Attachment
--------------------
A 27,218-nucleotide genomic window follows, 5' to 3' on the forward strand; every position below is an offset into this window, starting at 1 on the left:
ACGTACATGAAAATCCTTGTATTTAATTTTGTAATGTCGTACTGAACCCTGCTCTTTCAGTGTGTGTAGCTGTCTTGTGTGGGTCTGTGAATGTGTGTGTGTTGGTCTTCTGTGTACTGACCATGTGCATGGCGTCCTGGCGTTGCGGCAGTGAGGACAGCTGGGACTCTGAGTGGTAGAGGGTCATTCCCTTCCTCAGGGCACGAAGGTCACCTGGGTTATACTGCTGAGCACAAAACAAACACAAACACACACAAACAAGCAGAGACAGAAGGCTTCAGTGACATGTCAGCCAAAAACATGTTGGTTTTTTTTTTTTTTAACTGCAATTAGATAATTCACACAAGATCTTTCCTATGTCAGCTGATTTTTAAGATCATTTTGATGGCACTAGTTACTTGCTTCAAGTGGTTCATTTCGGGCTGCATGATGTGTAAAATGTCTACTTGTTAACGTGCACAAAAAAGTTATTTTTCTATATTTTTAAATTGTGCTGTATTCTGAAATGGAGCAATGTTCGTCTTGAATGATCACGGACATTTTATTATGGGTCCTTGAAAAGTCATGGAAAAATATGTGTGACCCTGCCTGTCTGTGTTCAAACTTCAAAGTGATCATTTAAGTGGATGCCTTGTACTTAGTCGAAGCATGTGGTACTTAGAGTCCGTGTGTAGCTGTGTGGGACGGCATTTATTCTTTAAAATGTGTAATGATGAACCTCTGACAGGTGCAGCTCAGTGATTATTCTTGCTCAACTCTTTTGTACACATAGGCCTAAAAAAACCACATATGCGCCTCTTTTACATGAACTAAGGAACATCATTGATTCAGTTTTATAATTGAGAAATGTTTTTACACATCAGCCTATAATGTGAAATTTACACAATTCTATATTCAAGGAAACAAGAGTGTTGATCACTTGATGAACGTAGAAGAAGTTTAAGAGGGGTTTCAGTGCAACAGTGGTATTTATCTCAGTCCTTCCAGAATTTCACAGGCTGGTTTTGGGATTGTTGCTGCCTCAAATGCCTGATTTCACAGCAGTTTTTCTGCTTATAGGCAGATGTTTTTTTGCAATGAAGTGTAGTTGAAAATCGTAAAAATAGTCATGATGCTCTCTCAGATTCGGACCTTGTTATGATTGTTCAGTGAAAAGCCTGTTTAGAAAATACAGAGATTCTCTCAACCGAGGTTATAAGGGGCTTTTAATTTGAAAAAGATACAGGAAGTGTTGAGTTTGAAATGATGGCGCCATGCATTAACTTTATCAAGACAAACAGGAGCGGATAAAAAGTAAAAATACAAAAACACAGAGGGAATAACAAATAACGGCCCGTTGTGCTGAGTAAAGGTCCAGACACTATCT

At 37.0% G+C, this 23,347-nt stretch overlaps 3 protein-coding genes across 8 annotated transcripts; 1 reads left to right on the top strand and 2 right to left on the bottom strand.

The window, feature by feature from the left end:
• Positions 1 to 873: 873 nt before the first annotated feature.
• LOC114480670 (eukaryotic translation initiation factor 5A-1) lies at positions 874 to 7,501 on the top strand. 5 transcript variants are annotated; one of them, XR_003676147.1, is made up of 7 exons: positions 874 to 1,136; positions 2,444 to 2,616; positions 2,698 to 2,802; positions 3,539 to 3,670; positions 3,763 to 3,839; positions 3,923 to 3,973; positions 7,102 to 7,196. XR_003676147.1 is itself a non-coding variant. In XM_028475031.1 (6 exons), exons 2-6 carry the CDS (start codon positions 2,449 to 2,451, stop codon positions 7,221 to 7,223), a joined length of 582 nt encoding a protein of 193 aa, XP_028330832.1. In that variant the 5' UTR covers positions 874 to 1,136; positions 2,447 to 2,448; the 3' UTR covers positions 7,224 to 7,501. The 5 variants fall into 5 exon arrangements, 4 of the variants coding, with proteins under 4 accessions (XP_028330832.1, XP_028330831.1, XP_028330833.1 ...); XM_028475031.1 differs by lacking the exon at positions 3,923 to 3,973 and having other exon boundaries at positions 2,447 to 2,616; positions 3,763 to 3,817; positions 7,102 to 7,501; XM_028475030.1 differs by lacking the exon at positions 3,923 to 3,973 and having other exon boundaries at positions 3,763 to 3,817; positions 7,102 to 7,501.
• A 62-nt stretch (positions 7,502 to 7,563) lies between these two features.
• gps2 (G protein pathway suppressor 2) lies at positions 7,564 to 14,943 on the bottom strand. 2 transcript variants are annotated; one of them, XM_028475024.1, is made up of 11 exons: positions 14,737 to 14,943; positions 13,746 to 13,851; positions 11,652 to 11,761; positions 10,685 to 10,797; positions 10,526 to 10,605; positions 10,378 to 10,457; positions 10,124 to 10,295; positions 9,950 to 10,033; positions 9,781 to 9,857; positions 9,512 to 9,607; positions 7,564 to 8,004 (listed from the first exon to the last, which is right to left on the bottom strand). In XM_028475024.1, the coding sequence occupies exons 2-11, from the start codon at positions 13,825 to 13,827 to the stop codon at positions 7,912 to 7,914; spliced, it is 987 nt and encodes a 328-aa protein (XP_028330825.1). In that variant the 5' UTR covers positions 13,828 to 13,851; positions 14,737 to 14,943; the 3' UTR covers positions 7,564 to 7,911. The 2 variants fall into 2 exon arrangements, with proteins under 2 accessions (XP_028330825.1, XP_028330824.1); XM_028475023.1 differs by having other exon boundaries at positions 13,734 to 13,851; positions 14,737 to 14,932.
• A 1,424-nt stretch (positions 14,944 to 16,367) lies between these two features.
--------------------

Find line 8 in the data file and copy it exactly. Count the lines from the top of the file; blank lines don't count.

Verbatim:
• gps2 (G protein pathway suppressor 2) lies at positions 7,564 to 14,943 on the bottom strand. 2 transcript variants are annotated; one of them, XM_028475024.1, is made up of 11 exons: positions 14,737 to 14,943; positions 13,746 to 13,851; positions 11,652 to 11,761; positions 10,685 to 10,797; positions 10,526 to 10,605; positions 10,378 to 10,457; positions 10,124 to 10,295; positions 9,950 to 10,033; positions 9,781 to 9,857; positions 9,512 to 9,607; positions 7,564 to 8,004 (listed from the first exon to the last, which is right to left on the bottom strand). In XM_028475024.1, the coding sequence occupies exons 2-11, from the start codon at positions 13,825 to 13,827 to the stop codon at positions 7,912 to 7,914; spliced, it is 987 nt and encodes a 328-aa protein (XP_028330825.1). In that variant the 5' UTR covers positions 13,828 to 13,851; positions 14,737 to 14,943; the 3' UTR covers positions 7,564 to 7,911. The 2 variants fall into 2 exon arrangements, with proteins under 2 accessions (XP_028330825.1, XP_028330824.1); XM_028475023.1 differs by having other exon boundaries at positions 13,734 to 13,851; positions 14,737 to 14,932.